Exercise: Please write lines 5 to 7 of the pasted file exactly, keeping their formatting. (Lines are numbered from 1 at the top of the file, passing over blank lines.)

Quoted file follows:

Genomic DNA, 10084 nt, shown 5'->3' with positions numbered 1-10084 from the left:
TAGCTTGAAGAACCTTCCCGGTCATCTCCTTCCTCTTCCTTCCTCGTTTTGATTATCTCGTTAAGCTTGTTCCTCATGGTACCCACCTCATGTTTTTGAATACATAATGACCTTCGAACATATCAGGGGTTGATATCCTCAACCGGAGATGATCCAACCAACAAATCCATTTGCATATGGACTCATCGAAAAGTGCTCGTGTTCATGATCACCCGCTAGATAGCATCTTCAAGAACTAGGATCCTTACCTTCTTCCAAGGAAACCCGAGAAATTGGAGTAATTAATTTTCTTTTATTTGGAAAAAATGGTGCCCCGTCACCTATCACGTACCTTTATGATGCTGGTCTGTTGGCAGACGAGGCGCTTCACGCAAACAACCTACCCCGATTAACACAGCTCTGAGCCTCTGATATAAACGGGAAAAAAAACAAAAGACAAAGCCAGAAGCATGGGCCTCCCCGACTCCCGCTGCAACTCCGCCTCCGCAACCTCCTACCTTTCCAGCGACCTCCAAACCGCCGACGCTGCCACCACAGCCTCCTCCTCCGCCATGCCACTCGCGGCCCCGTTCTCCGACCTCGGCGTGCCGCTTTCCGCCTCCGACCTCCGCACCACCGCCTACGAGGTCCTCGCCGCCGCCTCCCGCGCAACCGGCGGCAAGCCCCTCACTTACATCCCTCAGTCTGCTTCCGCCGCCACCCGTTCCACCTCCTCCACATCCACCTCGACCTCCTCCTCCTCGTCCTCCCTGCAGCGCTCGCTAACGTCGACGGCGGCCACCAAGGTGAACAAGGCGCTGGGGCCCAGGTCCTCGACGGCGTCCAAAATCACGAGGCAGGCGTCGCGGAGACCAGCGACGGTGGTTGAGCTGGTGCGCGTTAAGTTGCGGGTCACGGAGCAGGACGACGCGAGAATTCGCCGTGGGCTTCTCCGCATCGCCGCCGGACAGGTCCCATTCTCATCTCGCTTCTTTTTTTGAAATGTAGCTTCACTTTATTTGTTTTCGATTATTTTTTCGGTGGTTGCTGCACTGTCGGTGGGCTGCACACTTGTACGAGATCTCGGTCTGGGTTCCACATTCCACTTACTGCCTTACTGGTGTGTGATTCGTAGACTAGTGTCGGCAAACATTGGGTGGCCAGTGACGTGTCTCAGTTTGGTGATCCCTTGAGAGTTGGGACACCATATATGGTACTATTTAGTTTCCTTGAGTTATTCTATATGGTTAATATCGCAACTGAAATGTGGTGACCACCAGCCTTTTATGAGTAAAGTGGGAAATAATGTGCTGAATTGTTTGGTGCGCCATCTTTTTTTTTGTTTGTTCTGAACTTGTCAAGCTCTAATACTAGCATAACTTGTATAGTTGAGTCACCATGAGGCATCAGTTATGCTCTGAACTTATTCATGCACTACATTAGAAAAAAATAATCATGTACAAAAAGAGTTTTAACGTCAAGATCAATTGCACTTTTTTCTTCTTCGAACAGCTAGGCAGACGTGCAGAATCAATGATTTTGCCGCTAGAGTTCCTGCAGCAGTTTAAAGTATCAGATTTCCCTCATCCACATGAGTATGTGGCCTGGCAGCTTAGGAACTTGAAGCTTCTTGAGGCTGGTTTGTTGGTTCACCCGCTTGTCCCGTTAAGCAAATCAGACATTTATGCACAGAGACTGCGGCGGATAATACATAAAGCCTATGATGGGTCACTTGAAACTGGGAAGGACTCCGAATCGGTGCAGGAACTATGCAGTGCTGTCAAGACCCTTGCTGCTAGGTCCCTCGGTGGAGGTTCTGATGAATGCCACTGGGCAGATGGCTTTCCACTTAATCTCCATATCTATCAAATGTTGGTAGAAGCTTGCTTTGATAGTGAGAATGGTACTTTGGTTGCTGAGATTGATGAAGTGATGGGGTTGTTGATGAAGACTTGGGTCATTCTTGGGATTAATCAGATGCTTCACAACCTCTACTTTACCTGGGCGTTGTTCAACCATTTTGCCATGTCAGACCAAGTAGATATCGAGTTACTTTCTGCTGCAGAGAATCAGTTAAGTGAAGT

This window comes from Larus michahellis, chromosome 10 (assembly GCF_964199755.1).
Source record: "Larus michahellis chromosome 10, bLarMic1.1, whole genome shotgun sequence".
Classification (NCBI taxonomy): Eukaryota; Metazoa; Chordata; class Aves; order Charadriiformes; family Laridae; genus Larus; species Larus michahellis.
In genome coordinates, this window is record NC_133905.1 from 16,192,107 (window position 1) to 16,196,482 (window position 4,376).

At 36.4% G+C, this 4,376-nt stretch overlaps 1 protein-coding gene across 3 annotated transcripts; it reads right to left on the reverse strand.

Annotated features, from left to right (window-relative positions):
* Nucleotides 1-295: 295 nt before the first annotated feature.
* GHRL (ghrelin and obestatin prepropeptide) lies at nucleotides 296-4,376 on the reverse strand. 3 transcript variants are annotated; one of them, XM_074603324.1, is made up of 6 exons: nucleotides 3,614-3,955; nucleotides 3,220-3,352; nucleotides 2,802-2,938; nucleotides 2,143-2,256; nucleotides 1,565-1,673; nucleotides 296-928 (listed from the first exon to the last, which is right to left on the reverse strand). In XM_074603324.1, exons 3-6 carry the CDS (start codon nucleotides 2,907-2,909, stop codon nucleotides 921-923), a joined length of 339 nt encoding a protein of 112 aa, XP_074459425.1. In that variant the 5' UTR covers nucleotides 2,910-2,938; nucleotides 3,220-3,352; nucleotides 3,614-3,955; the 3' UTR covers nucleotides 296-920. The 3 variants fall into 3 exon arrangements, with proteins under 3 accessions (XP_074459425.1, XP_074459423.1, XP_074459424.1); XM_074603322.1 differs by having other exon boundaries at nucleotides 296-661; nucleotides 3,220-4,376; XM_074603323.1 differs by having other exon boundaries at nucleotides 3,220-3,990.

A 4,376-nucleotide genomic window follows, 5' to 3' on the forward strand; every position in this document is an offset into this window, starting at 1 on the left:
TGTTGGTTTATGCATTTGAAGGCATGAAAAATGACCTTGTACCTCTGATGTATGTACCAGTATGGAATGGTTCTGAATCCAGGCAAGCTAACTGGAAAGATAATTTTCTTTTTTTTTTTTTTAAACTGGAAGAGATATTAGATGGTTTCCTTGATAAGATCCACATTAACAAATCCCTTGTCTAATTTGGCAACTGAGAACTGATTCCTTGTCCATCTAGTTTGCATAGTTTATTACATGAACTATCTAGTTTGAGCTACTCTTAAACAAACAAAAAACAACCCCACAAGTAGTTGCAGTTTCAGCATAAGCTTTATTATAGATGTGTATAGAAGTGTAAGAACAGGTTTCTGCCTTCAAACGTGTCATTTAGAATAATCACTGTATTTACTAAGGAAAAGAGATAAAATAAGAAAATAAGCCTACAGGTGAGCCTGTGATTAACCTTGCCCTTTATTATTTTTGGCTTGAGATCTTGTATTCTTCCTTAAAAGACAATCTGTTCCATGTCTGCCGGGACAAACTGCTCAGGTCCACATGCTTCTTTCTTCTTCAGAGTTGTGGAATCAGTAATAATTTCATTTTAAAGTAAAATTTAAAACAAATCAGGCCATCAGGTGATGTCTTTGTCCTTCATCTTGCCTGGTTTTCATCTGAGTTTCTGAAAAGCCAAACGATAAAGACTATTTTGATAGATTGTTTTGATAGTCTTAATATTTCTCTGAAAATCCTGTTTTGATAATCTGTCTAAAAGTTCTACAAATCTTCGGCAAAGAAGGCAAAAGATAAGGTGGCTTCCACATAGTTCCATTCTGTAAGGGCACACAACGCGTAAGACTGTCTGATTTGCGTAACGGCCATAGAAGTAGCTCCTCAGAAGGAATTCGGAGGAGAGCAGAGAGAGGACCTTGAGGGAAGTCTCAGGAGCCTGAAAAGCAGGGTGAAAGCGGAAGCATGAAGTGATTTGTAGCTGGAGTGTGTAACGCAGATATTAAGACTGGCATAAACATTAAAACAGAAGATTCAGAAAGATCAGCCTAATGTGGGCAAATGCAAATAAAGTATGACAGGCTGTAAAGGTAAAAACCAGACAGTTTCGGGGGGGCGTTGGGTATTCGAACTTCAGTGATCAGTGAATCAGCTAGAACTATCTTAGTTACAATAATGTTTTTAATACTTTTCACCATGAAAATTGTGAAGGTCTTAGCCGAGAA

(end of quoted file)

Classification (NCBI taxonomy): Eukaryota; Metazoa; Chordata; class Aves; order Charadriiformes; family Laridae; genus Larus; species Larus michahellis.
In genome coordinates, this window is record NC_133905.1 from 16,192,107 (window position 1) to 16,196,482 (window position 4,376).

At 36.4% G+C, this 4,376-nt stretch overlaps 1 protein-coding gene across 3 annotated transcripts; it reads right to left on the reverse strand.